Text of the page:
September 03, 2018
September 03, 2018
Contributor: Sarah Hippold
Application leaders can drive productivity and increase savings across a variety of spend categories by adopting these solutions.
Sourcing optimization solutions have been on the market for more than a decade — yet until now they have been niche, primarily used by sophisticated companies with high spend to minimize costs. However, new features and enhancements have recently raised the appeal of these tools for organizations of all industries and sizes that are looking to optimize their e-sourcing practices.
“Companies today use sourcing optimization solutions to effectively source direct materials, logistics and transportation as well as indirect goods and services. These tools have become very versatile,” explains Kaitlynn Sommers, principal research analyst at Gartner. “However, we still see a lack of understanding of functionality and more ways to maximize value from the tools. This hinders the strategic use of such tools to increase savings.”
Application leaders who want to capitalize on their sourcing optimization solution should take the following steps to ensure adoption as well as increase savings and efficiency.
Sourcing optimization tools have made huge progress with regards to user experience, but certain skills remain crucial to maximize the benefits from these solutions. If application leaders find that their staff lack the necessary skills, they should assemble and train a core team of select individuals to become subject matter experts (SMEs).
“The members of the SME team should be trained by the sourcing optimization vendor first and in more detail than the remaining user base, as they will be responsible for developing internal best practices and supporting the general user base,” Sommers explains. “Their experience will also allow them to consult on more complex projects.”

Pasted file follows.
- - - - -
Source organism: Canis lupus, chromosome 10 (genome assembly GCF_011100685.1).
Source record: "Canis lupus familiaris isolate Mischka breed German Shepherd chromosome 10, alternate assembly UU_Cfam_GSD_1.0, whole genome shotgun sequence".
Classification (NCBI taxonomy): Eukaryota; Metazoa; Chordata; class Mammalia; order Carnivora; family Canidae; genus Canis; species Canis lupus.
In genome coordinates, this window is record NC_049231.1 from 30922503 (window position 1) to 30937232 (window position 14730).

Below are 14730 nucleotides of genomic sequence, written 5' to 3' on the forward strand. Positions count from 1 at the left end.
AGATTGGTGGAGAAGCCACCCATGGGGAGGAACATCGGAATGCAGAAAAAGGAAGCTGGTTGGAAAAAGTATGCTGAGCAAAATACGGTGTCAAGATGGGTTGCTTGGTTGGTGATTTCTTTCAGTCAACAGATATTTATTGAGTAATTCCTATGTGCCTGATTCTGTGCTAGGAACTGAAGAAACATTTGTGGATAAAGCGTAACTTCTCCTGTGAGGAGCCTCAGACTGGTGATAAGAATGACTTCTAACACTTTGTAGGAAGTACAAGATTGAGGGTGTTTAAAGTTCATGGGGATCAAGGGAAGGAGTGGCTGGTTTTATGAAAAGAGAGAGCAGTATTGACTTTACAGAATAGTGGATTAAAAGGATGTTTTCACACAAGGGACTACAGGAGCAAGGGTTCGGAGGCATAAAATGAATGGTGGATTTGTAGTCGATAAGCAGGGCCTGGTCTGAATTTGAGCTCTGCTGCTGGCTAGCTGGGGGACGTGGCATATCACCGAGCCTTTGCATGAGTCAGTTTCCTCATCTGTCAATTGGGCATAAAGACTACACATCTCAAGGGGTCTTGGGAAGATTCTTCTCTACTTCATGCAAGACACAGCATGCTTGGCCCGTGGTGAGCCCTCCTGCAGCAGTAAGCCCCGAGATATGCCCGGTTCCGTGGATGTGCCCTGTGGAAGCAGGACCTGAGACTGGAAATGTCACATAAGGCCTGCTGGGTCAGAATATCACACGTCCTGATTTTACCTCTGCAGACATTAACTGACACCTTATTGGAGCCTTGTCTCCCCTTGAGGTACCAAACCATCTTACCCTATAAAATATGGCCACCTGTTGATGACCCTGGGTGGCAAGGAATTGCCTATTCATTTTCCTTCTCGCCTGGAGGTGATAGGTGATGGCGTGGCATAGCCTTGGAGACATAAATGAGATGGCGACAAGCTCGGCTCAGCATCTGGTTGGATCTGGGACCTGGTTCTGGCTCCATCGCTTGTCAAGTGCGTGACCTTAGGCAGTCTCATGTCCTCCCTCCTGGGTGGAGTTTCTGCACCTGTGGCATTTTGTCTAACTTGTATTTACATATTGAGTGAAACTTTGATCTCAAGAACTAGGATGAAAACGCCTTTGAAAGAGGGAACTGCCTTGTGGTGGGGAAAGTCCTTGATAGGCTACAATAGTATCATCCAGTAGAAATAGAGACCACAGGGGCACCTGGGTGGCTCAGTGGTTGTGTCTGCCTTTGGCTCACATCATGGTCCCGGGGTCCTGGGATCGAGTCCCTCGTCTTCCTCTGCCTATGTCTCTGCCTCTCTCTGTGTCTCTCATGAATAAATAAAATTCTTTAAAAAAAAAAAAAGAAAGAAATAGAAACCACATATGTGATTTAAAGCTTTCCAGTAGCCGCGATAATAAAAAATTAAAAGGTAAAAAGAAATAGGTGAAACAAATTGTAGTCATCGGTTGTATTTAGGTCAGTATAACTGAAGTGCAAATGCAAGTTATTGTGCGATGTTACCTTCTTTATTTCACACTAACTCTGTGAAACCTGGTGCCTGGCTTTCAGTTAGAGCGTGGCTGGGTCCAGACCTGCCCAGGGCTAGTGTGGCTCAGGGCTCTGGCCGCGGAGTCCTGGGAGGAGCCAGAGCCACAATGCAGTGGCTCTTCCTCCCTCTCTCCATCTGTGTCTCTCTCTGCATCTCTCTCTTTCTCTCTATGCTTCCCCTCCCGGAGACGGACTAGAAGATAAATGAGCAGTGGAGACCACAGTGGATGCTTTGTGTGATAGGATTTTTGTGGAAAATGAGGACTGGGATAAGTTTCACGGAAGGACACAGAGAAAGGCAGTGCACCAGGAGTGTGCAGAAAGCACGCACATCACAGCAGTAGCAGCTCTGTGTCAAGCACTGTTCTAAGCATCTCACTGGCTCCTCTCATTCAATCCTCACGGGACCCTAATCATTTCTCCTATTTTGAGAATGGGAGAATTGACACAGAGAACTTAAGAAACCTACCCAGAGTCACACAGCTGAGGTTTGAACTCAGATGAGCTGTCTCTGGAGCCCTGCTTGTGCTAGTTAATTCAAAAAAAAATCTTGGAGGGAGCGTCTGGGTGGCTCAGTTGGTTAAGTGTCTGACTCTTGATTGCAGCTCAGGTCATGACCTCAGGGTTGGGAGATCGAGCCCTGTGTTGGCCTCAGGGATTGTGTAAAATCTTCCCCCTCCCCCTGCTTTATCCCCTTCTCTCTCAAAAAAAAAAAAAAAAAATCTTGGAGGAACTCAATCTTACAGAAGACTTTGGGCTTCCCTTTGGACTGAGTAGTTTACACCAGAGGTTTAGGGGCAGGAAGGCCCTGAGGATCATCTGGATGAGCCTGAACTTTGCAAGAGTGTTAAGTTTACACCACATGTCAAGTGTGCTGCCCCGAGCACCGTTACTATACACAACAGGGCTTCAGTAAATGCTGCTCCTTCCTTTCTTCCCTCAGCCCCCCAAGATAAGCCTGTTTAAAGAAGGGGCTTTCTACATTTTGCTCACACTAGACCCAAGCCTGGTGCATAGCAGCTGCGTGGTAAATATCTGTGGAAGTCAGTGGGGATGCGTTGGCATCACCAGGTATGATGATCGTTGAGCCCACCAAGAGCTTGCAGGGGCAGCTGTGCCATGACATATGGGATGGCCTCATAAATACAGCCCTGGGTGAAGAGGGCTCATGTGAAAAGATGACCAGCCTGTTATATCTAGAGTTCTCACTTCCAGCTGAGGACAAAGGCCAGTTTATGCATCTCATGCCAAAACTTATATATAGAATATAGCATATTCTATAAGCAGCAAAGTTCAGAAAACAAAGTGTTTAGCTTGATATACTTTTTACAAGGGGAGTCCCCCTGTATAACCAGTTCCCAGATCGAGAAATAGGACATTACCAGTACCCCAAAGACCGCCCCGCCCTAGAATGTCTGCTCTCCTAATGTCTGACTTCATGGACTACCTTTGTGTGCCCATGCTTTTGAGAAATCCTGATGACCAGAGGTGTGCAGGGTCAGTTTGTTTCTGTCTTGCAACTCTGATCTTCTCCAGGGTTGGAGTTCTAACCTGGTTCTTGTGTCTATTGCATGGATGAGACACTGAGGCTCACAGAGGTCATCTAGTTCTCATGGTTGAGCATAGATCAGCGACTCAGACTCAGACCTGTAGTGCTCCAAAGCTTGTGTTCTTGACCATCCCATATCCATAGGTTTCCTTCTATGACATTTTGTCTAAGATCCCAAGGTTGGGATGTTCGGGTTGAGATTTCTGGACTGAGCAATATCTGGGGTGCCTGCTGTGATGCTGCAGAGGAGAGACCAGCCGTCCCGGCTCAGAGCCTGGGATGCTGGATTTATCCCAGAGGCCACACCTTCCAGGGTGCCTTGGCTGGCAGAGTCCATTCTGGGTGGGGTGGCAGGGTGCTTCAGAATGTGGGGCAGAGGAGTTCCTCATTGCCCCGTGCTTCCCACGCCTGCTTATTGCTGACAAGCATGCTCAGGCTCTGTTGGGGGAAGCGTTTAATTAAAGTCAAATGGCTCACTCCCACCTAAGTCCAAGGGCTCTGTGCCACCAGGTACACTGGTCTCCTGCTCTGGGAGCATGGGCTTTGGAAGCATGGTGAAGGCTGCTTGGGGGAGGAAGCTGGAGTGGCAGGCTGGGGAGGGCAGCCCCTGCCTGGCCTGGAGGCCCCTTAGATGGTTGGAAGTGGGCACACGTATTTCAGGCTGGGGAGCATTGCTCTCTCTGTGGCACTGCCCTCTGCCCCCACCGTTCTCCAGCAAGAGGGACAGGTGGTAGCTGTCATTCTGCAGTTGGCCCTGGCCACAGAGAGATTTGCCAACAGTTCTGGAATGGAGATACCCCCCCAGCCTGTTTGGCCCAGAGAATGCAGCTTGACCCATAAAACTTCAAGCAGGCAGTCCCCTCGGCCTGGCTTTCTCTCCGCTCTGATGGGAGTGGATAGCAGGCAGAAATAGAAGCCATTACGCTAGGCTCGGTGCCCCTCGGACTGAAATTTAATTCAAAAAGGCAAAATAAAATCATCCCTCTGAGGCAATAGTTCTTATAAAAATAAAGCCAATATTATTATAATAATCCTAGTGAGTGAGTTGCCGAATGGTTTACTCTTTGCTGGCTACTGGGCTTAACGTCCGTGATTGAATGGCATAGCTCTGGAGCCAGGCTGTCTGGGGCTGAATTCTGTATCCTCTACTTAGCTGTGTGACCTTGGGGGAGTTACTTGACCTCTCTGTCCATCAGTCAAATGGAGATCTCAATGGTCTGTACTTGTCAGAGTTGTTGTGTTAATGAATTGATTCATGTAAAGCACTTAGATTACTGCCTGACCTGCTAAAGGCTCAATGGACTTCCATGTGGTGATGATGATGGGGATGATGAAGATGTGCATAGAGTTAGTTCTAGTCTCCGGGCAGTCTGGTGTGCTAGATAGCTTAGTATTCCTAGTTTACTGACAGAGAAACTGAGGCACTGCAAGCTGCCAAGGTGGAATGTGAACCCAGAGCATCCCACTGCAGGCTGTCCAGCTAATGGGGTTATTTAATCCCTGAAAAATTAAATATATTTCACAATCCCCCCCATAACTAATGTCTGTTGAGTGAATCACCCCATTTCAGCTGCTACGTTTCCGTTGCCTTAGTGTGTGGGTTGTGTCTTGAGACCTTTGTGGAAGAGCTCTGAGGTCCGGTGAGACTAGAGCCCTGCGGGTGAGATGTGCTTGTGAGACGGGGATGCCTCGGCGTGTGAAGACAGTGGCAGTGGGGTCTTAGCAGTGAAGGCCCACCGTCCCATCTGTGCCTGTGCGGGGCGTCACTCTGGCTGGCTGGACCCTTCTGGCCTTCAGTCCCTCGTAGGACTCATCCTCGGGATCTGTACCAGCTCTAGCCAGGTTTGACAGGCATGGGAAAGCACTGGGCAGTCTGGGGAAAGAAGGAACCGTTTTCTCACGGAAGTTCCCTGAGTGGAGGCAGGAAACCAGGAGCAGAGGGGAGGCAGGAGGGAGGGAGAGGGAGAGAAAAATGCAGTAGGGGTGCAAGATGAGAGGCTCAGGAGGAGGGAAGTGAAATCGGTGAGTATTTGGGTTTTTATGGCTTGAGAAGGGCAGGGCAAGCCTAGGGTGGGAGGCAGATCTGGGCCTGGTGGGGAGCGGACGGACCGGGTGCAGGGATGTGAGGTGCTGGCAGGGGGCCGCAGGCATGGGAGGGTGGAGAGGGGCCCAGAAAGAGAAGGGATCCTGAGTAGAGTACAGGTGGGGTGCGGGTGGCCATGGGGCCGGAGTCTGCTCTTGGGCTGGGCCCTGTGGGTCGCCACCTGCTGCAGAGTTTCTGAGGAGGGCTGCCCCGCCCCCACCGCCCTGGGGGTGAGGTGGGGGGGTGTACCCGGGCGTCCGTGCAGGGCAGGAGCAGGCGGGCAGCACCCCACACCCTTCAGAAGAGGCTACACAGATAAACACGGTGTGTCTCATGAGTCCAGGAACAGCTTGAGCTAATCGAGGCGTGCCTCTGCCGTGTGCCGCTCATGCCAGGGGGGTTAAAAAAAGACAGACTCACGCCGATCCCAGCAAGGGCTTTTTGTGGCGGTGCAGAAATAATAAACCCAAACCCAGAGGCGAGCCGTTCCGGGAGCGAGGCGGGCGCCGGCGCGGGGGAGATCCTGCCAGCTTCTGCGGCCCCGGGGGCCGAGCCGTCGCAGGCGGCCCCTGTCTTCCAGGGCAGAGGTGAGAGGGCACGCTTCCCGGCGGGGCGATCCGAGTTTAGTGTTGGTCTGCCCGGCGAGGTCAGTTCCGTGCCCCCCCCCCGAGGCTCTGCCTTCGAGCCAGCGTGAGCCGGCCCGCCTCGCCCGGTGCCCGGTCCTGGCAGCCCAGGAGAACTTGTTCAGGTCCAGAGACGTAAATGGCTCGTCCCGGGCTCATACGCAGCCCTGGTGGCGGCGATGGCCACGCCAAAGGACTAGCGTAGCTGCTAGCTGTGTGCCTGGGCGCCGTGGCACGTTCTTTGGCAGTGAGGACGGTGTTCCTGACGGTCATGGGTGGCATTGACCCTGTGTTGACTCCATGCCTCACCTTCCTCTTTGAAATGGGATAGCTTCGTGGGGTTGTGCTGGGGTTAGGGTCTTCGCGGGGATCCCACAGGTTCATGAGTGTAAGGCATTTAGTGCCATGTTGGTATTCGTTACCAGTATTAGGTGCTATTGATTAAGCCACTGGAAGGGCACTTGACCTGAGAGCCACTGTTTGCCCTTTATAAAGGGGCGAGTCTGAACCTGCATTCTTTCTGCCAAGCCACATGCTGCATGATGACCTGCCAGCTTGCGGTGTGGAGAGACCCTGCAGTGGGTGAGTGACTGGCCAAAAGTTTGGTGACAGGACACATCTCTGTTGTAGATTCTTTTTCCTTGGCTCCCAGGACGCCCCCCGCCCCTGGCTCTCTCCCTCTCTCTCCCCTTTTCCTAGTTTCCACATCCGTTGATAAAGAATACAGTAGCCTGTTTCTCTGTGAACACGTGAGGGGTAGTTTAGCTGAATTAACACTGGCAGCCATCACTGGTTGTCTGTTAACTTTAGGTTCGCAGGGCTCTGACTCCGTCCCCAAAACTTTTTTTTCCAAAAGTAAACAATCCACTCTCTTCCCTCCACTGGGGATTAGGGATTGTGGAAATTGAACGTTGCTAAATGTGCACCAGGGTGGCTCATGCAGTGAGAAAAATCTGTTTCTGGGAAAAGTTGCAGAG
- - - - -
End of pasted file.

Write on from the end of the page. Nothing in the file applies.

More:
After implementing a sourcing optimization solution, the SME group should develop a set of processes and best practices that can be layered on top of the organization’s e-sourcing practices.
“The first project could be step-by-step guidance on how to successfully create and manage a sourcing event,” suggests Sommers. “Reference documents should be stored in knowledge management or learning management systems.”
Quick wins are an effective way to create acceptance of new technologies and procedures. For example, projects that have so far only been optimized manually or sourced through traditional e-sourcing applications can often generate a high ROI and convince sceptics of the advantages of sourcing optimization solutions.
“When internal stakeholders realize the potential time and cost savings created by the sourcing optimization solution, resistance will melt. It is important that application leaders achieve significant savings on the first few projects to increase the C-suite buy-in and further support a case for using advanced sourcing solutions,” Sommers concludes.
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